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Jim Collins Quotes

James C Collins

Jim Collins quotes: the A List author’s very best advice.

“Dreams make you click, juice you, turn you on, excite the living daylights out of you. You cannot wait to get out of bed to continue pursuing your dream. The kind of dream I’m talking about gives meaning to your life. It is the ultimate motivator.”

“A dream is a feeling that sticks, and propels.”

“People need BHAGs: big hairy audacious goals.”

“Genuine confidence is what launches you out of bed in the morning, and through your day with a spring in your step.”

“The start of the New Year is a perfect time to start a ‘stop doing’ list and to make this the cornerstone of your New Year resolutions, be it for your company, your family or yourself. It also is a perfect time to clarify your three circles, mirroring at a personal level the three questions: 1) What are you deeply passionate about? 2) What are you genetically encoded for? (What activities do you feel just ‘made to do?’) 3) What makes economic sense? (What can you make a living at?)”

“Those fortunate enough to find or create a practical intersection of the three circles have the basis for a great work life.”

“If you have more than three priorities then you don’t have any.”

“Discover your core values and purpose beyond just making money (core ideology) and combine this with the dynamic of preserve the core (stimulate progress).”

“Profit is like oxygen, food, water, and blood for the body; they are not the point of life, but without them, there is no life.”

“What work makes you feel compelled to try to create greatness?”

“Indeed, the real question is not, ‘Why greatness?’ but ‘What work makes you feel compelled to try to create greatness?’ If you have to ask the question, ‘Why should we try to make it great? Isn’t success enough?’ then you’re probably engaged in the wrong line of work.”

“Building a visionary company requires 1% vision and 99% alignment.”

“Visionary companies make some of their best moves by experimentation, trial and error, opportunism, and—quite literally—accident. What looks in retrospect like brilliant foresight and preplanning was often the result of ‘let’s just try a lot of stuff and keep what works.'”

“First figure out your partners, then figure out what ideas to pursue. The most important thing isn’t the market you target, the product you develop or the financing, but the founding team.”

“Recruit entrepreneurial leaders and give them freedom to determine the best path to achieving their objectives.”

“Some managers are uncomfortable with expressing emotion about their dreams, but it’s the passion and emotion that will attract and motivate others.”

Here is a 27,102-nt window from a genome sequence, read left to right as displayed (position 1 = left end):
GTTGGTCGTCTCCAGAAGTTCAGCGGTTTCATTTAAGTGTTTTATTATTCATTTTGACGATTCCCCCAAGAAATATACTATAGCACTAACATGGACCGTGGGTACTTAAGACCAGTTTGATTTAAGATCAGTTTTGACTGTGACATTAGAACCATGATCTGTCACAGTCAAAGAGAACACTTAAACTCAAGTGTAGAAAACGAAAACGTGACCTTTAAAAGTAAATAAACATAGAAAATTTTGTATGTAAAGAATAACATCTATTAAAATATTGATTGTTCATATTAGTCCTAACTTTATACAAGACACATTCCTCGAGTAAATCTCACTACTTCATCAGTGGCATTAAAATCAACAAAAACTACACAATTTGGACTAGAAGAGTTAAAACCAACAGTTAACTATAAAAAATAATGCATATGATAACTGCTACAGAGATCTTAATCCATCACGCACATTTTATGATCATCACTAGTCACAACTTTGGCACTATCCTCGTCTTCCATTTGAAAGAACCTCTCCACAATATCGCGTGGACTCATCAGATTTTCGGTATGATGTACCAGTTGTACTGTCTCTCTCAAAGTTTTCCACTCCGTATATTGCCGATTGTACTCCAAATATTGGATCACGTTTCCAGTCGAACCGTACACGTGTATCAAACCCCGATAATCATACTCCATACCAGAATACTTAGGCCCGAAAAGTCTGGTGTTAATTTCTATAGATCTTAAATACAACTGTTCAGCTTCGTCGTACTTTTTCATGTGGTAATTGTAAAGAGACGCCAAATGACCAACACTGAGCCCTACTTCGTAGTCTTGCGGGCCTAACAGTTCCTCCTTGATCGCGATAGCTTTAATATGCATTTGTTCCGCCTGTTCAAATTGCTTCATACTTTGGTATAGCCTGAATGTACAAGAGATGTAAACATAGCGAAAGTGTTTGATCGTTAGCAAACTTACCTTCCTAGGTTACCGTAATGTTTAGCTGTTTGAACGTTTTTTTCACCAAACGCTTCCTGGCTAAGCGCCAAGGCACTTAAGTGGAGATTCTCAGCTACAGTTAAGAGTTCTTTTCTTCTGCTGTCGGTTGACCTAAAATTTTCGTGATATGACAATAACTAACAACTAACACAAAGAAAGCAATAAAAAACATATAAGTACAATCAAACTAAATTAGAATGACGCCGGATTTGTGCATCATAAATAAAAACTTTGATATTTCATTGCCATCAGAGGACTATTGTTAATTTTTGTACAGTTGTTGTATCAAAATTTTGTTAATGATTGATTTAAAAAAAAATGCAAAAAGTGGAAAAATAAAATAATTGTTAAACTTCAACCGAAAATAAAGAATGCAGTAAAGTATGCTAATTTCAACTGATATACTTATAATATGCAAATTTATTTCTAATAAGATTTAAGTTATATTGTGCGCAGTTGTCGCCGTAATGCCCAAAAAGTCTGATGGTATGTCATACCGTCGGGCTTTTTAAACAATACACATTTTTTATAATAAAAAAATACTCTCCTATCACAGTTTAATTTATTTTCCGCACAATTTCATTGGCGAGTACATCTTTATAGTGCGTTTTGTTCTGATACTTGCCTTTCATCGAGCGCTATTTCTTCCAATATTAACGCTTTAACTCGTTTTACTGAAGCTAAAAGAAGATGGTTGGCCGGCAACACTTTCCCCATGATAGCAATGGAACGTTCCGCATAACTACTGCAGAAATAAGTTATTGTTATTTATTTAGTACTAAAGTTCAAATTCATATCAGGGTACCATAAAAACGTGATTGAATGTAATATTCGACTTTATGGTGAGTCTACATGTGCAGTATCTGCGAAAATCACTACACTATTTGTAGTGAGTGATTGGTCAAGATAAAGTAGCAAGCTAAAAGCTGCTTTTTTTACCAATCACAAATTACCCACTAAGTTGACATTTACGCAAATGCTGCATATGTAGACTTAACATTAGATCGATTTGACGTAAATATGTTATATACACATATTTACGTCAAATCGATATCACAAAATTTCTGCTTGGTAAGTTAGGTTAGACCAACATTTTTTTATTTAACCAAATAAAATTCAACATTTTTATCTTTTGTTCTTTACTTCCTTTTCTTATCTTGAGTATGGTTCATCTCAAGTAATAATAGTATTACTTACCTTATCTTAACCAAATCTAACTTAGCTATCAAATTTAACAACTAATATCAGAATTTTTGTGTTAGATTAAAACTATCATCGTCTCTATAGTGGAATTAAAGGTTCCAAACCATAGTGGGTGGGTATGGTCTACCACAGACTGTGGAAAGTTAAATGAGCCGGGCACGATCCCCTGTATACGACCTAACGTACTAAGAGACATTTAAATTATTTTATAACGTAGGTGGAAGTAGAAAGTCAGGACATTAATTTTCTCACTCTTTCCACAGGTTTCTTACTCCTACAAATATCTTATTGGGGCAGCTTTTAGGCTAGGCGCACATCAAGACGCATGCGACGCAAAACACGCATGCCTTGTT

“If I were running a company today, I would have one priority above all others: to acquire as many of the best people as I could. I’d put off everything else to fill my bus. Because things are going to come back. My flywheel is going to start to turn. And the single biggest constraint on the success of my organization is the ability to get and to hang on to enough of the right people.”

“Discipline is consistency of action.”

“When you have disciplined people, you don’t need hierarchy. When you have disciplined thought, you don’t need bureaucracy. When you have disciplined action, you don’t need excessive controls. When you combine a culture of discipline with an ethic of entrepreneurship, you get the magical alchemy of great performance.”

“Purpose (which should last at least 100 years) should not be confused with specific goals or business strategies (which should change many times in 100 years). Whereas you might achieve a goal or complete a strategy, you cannot fulfill a purpose; it is like a guiding star on the horizon—forever pursued but never reached. Yet although purpose itself does not change, it does inspire change. The very fact that purpose can never be fully realized means that an organization can never stop stimulating change and progress.”

“Change your practices without abandoning your core values.”

“How can we do better tomorrow than we did today?”

“Innovation without discipline leads to disaster.”

“A culture of discipline is not a principle of business, it is a principle of greatness.”

“Creativity dies in an indisciplined environment.”

“When you marry operating excellence with innovation, you multiply the value of your creativity.”

“If you want to achieve consistent performance, you need both parts of a 20 Mile March: a lower bound and an upper bound, a hurdle that you jump over and a ceiling that you will not rise above, the ambition to achieve and the self-control to hold back.”

“You need self-control in an out-of-control world.”

“You can’t manufacture passion or motivate people to feel passionate. You can only discover what ignites your passion and the passions of those around you.”

“Whether you prevail or fail depends more on what you do to yourself than on what the world does to you.”

“Bad decisions made with good intentions, are still bad decisions.”